Surprise, ques­tio­ning, or even quiet despe­ra­ti­on can be seen in many faces when stu­dents are han­ded a fist­ful of bal­lots at the annu­al uni­ver­si­ty elec­tions. While voting online will spa­re us that sight, the need for infor­ma­ti­on remains the same. So here you will find what the various bodies stand for and to what extent stu­dents’ voices have an impact. 

Four uni­ver­si­ty groups come tog­e­ther at the tables of the Senat (Senate) and the Fakultätsräte (Faculty Councils): pro­fes­sors, aca­de­mic staff, stu­dents, and non-aca­de­mic staff. However, their power is dis­tri­bu­t­ed uneven­ly: While pro­fes­sors hold the abso­lu­te majo­ri­ty of the seats in each body, stu­dents get bare­ly a fifth of the total num­ber. Alongside the uni­ver­si­ty bodies men­tio­ned abo­ve, the­re are the stu­dent bodies: Studierendenrat (Student Council) and Fachschaftsräte (Student Faculty Councils). In the­se, stu­dents are basi­cal­ly among their own, but that means their decisi­on power is limi­ted to them­sel­ves, too. 

Illustration: Arno Grabolle

In the Senat, depu­ties of pro­fes­sors, staff, and stu­dents deli­be­ra­te and deci­de on fun­da­men­tal uni­ver­si­ty mat­ters. They have the final say when it comes to ope­ning or clo­sing aca­de­mic pro­gram­mes or appoin­ting a new pro­fes­sor to a chair. In gene­ral terms, this is the place whe­re future plans are nego­tia­ted. Fakultäts­rä­te deal with pro­gram­me and exami­na­ti­on spe­ci­fi­ca­ti­ons, admis­si­on pro­ce­du­res, sug­ges­ting can­di­da­tes for pro­fes­sor­s­hips, and main­tai­ning cour­se offe­rings. Whenever a pro­fes­sor­s­hip is to be rene­wed, the respec­ti­ve Fakultätsrat elects the mem­bers of the appoint­ment com­mit­tee. These com­mit­tee mem­bers may inclu­de pro­fes­sors, staff, and stu­dents who have not been elec­ted into the Fakultätsrat.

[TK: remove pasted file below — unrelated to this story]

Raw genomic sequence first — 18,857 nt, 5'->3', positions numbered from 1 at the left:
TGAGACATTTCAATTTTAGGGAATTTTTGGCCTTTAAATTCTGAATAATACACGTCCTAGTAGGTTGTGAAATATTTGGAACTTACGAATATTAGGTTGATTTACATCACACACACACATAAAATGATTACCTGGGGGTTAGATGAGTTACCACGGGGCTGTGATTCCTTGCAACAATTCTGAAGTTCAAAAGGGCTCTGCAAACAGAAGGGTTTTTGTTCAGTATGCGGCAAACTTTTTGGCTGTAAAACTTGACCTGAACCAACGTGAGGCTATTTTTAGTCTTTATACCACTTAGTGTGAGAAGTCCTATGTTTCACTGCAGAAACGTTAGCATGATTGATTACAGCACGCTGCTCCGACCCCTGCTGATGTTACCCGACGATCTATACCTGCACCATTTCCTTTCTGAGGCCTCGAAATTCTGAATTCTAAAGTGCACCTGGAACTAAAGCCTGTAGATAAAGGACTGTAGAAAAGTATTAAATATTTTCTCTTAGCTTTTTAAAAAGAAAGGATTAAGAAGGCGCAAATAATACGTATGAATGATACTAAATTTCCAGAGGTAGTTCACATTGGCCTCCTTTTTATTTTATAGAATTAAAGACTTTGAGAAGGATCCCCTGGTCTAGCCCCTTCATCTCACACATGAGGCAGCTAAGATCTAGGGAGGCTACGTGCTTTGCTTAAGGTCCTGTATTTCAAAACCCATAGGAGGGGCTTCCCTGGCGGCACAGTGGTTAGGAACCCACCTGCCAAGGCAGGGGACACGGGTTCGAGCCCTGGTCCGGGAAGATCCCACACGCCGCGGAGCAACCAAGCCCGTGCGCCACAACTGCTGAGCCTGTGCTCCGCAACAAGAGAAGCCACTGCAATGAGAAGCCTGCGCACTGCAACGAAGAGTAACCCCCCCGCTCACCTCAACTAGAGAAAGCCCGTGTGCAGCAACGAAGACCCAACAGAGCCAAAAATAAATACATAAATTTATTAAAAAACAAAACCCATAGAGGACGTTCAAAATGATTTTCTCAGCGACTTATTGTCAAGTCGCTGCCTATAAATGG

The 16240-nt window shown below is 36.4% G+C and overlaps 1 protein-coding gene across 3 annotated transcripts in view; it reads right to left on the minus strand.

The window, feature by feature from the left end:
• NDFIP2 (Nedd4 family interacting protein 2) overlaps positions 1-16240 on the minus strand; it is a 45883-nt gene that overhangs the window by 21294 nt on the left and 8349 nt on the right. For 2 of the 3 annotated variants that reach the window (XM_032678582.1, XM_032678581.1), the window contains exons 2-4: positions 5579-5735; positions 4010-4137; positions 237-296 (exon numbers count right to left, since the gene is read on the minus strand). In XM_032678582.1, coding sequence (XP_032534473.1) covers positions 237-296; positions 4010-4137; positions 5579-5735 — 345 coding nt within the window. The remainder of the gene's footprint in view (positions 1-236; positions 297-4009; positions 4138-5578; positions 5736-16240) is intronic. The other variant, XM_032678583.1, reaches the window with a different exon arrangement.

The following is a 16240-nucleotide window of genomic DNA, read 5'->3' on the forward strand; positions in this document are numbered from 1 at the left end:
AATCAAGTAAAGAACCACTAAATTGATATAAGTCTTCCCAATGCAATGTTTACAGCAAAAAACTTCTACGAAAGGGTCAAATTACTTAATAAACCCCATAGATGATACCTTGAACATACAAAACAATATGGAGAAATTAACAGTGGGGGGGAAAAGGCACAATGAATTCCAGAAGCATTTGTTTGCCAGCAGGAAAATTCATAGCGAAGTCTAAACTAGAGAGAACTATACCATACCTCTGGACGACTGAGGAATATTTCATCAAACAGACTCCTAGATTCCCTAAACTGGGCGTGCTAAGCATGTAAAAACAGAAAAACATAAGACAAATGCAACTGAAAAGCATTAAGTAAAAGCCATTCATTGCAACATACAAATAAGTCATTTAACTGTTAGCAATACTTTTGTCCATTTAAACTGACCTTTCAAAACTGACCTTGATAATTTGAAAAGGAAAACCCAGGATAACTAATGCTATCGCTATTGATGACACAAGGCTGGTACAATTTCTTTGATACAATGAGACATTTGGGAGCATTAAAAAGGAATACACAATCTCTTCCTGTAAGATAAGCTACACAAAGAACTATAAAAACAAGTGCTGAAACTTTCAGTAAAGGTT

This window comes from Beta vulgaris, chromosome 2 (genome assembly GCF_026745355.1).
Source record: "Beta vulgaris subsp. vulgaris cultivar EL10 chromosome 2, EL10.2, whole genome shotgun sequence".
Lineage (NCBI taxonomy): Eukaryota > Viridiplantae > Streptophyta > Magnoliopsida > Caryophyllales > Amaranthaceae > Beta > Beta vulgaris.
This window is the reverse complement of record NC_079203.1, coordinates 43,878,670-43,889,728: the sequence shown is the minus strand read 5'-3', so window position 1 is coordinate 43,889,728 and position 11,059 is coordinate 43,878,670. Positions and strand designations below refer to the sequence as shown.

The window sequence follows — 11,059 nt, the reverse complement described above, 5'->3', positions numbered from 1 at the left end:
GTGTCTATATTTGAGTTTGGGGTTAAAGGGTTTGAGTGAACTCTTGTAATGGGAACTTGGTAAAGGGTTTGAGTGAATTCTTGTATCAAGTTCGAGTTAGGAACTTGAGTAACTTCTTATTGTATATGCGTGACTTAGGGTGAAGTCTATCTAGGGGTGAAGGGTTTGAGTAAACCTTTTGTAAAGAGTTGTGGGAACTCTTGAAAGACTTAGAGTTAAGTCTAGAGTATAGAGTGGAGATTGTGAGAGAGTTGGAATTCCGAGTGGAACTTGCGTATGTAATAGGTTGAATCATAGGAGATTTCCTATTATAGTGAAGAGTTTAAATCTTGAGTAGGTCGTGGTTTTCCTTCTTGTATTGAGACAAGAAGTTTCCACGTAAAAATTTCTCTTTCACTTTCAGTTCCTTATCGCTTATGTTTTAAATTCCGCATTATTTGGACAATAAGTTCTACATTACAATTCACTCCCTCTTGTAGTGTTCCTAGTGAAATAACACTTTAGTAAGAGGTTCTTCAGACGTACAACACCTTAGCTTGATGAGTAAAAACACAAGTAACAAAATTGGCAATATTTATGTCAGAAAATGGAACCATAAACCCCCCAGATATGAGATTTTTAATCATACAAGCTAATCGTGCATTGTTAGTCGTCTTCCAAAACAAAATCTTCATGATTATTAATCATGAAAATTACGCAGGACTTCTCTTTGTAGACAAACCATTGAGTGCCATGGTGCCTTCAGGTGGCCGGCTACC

The Studierendenrat (or “Stura”) and the Fachschaftsräte are bodies of the Studierendenschaft, a legal enti­ty to which all stu­dents of a uni­ver­si­ty belong unless they have decla­red their with­dra­wal. Besides dealing with hig­her edu­ca­ti­on poli­cy, the­se stu­dent bodies shall repre­sent the cul­tu­ral, social, stu­dy field rela­ted, and eco­no­mic inte­rests of their mem­bers. This means, on the one hand, that they are func­tio­n­ing as a stu­dent voice towards the uni­ver­si­ty, sta­te-level poli­ti­ci­ans, and the gene­ral public. On the other hand, they offer prac­ti­cal help, for examp­le through legal coun­sel­ling, an emer­gen­cy fund, and a child­ca­re room. Moreover, they orga­ni­se events and spon­sor stu­dent pro­jects. Fachschaftsräte offer assi­s­tance and media­ti­on in case of stu­dy-rela­ted issu­es, too. They are the bodies of the Fachschaften (Student Faculties), sub­di­vi­si­ons of the Studierendenschaft, which are howe­ver not always cor­re­spon­ding to the facul­ty struc­tu­re. For both tra­di­tio­nal and prac­ti­cal rea­sons, the­re can be more than one Fachschaft wit­hin one facul­ty, or a sin­gle Fachschaft can inclu­de stu­dents from more than one facul­ty. The Stura of MLU, tog­e­ther with three more stu­dent coun­cils (of Burg Giebichenstein, Merseburg, and Anhalt), exerts some influ­ence on the Studentenwerk Halle. This public orga­ni­sa­ti­on offers a ran­ge of stu­dent ser­vices in the regi­on, inclu­ding cafe­te­ri­as and dor­mi­to­ries. Each Stura gets to appoint one of the stu­dent mem­bers in the Studentenwerk’s board of directors. 

Within some Fachschaften, so-cal­led Institutsgruppen (Institute Groups) have emer­ged. These sub-facul­ty assem­blies are not reco­gnis­ed as stu­dent bodies but can be liken­ed to stu­dent work groups which are spon­so­red by their respec­ti­ve Fachschaftsrat. If the­re exists an Institutsgruppe in your depart­ment, you will elect its mem­bers on a sepa­ra­te occasion.